Was My Firing Unfair?
Maybe, maybe not. It often depends on whether you believe the trivial or unfair reason your employer gave for firing you was their real reason, or whether you feel that they used a fabricated or minor infraction as an excuse (“pretext”) to fire you for a reason that is prohibited by California’s anti-discrimination and whistleblower protection laws.
For example, in California, you can sue your employer for wrongful termination if you were fired for reasons that violate the following anti-discrimination and whistleblower statutes:
- California Fair Employment and Housing Act (FEHA)
- California Family Rights Act (CFRA)
- Pregnancy Disability Leave Law (PDLL)
- Labor Code Section 1102.5
How Can California’s Employment Laws Protect Me from Wrongful Termination?
You would be able to sue under California law if, for example, you are fired for any of the following reasons:
- Sexual orientation
- You need a leave of absence to recover from or treat a medical condition or disability (under certain circumstances)
- You need a leave of absence to care for a relative who has a serious health condition (under certain circumstances)
There are other laws that protect employees from being fired for opposing or complaining about suspected or perceived illegal activity by their employer, such as:
- Not being paid wages or overtime owed
- Being denied breaks
- Being denied time off for jury duty, military service, or certain court proceedings
Complaints about workplace safety are also protected under the California labor Code.
What if There’s No California Statute That Protects Me from Wrongful Termination?
Even if no statute protects you from termination, you may still be able to sue if you have an express or implied contract. If you have an employment contract for a particular term or length of time, or a contract stating that “good cause” is needed to fire you, you can sue for breach of contract if you were fired for reasons that were petty, trivial, unfair, untrue, or fabricated.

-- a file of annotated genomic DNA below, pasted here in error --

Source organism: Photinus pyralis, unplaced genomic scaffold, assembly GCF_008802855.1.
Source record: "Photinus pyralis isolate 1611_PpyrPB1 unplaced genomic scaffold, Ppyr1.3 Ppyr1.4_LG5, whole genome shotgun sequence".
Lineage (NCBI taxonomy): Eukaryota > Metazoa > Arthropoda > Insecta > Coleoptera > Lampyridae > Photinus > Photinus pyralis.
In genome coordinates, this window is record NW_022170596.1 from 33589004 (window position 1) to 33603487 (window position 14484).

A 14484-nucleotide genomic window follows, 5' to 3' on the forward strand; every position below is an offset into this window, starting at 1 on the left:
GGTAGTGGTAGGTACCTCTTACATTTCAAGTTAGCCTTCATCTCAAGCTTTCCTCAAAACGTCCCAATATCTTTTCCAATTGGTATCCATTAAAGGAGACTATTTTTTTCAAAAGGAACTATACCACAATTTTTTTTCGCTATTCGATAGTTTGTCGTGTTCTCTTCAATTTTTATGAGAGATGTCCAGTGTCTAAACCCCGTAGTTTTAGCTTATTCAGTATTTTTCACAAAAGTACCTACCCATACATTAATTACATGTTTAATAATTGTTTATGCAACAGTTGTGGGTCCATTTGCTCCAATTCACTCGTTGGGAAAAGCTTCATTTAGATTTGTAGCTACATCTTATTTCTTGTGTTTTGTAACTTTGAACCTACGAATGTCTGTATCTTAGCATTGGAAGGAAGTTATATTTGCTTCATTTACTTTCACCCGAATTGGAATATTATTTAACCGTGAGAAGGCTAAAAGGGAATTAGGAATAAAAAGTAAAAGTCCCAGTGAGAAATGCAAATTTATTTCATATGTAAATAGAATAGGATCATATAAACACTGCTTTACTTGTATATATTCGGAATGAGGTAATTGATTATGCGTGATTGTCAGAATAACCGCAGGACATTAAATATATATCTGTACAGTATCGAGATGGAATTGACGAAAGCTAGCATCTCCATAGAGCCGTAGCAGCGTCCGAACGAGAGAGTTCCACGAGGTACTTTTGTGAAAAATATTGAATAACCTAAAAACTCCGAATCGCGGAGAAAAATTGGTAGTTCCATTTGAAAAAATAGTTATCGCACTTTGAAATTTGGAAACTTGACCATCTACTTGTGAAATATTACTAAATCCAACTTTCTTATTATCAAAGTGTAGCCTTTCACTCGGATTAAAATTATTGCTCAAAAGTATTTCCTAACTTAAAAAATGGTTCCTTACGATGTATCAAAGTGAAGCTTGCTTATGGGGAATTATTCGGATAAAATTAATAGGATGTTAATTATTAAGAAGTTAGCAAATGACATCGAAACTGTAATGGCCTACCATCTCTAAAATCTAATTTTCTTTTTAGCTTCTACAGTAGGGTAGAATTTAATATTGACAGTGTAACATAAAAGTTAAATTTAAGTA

What if I Don’t Have a Written Employment Contract?
You may be able to sue for breach of implied contract if you have no written employment contract but have worked for your company for a long time and have received good evaluations. Similarly, you may have a breach of implied contract claim if your superiors have made statements to you implying that you would not be fired without a good reason, such as telling you that you will always have a job there or that you can continue working indefinitely as long as you keep doing a good job.
Let Our California Wrongful Termination Lawyers Help You Determine What to Do Next
Even if your firing doesn’t appear to be wrongful according to anything mentioned above, it still may meet the standards necessary for you to pursue a wrongful termination claim in California. Therefore, it is vitally important that you consult our wrongful termination attorneys if you have any questions about whether your firing was illegal and will support a lawsuit.
Don’t wait! Time is of the essence. Your legal claim may have a statute of limitation. Call Feldman Browne, APC at (310) 984-1415 or connect with us online today to schedule your free, no-obligation consultation.